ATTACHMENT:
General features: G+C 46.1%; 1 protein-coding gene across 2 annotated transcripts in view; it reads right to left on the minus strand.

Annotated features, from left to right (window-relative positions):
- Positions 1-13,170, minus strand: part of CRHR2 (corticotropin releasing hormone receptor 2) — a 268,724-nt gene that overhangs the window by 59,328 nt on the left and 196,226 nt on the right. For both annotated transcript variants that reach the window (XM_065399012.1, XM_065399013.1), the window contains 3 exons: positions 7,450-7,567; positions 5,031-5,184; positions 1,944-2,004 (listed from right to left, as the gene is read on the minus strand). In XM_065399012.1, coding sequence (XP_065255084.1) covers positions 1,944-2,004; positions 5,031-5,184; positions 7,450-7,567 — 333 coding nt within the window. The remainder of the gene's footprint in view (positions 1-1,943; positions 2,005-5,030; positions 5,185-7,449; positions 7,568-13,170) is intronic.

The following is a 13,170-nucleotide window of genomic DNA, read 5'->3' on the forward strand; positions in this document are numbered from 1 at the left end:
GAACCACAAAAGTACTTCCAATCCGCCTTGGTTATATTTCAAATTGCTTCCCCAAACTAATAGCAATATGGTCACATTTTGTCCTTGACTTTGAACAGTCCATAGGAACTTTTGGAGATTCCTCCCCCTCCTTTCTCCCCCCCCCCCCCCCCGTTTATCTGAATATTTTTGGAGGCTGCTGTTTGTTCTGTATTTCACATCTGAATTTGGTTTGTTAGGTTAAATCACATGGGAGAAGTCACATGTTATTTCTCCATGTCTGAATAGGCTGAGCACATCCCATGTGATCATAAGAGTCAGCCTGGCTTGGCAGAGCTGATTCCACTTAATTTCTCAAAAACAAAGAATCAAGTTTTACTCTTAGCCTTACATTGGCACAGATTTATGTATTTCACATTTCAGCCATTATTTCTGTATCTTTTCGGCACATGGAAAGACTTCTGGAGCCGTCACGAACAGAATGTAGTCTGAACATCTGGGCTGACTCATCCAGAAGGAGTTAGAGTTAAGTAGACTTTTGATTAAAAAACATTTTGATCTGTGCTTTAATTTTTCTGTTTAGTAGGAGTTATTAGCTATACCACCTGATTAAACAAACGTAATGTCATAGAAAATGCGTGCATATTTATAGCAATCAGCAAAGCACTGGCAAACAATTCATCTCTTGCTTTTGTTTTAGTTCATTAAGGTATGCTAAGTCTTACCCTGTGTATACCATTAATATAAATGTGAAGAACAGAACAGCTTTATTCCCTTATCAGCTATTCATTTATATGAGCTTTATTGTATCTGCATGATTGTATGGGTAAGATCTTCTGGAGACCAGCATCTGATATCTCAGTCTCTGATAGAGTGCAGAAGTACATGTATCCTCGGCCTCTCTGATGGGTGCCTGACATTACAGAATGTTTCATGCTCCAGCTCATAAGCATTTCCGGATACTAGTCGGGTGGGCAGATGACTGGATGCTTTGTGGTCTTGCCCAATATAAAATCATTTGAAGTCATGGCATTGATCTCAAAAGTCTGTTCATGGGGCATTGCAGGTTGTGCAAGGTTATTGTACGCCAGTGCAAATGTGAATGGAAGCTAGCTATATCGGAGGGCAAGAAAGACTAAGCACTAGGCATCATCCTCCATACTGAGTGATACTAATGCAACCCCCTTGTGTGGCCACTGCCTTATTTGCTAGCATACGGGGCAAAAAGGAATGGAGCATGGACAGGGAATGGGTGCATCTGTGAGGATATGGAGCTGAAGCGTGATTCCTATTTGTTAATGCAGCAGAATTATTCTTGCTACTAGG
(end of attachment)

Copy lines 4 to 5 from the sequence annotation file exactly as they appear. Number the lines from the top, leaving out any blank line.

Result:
The following is a 13,170-nucleotide window of genomic DNA, read 5'->3' on the forward strand; positions in this document are numbered from 1 at the left end:
GAACCACAAAAGTACTTCCAATCCGCCTTGGTTATATTTCAAATTGCTTCCCCAAACTAATAGCAATATGGTCACATTTTGTCCTTGACTTTGAACAGTCCATAGGAACTTTTGGAGATTCCTCCCCCTCCTTTCTCCCCCCCCCCCCCCCCGTTTATCTGAATATTTTTGGAGGCTGCTGTTTGTTCTGTATTTCACATCTGAATTTGGTTTGTTAGGTTAAATCACATGGGAGAAGTCACATGTTATTTCTCCATGTCTGAATAGGCTGAGCACATCCCATGTGATCATAAGAGTCAGCCTGGCTTGGCAGAGCTGATTCCACTTAATTTCTCAAAAACAAAGAATCAAGTTTTACTCTTAGCCTTACATTGGCACAGATTTATGTATTTCACATTTCAGCCATTATTTCTGTATCTTTTCGGCACATGGAAAGACTTCTGGAGCCGTCACGAACAGAATGTAGTCTGAACATCTGGGCTGACTCATCCAGAAGGAGTTAGAGTTAAGTAGACTTTTGATTAAAAAACATTTTGATCTGTGCTTTAATTTTTCTGTTTAGTAGGAGTTATTAGCTATACCACCTGATTAAACAAACGTAATGTCATAGAAAATGCGTGCATATTTATAGCAATCAGCAAAGCACTGGCAAACAATTCATCTCTTGCTTTTGTTTTAGTTCATTAAGGTATGCTAAGTCTTACCCTGTGTATACCATTAATATAAATGTGAAGAACAGAACAGCTTTATTCCCTTATCAGCTATTCATTTATATGAGCTTTATTGTATCTGCATGATTGTATGGGTAAGATCTTCTGGAGACCAGCATCTGATATCTCAGTCTCTGATAGAGTGCAGAAGTACATGTATCCTCGGCCTCTCTGATGGGTGCCTGACATTACAGAATGTTTCATGCTCCAGCTCATAAGCATTTCCGGATACTAGTCGGGTGGGCAGATGACTGGATGCTTTGTGGTCTTGCCCAATATAAAATCATTTGAAGTCATGGCATTGATCTCAAAAGTCTGTTCATGGGGCATTGCAGGTTGTGCAAGGTTATTGTACGCCAGTGCAAATGTGAATGGAAGCTAGCTATATCGGAGGGCAAGAAAGACTAAGCACTAGGCATCATCCTCCATACTGAGTGATACTAATGCAACCCCCTTGTGTGGCCACTGCCTTATTTGCTAGCATACGGGGCAAAAAGGAATGGAGCATGGACAGGGAATGGGTGCATCTGTGAGGATATGGAGCTGAAGCGTGATTCCTATTTGTTAATGCAGCAGAATTATTCTTGCTACTAGG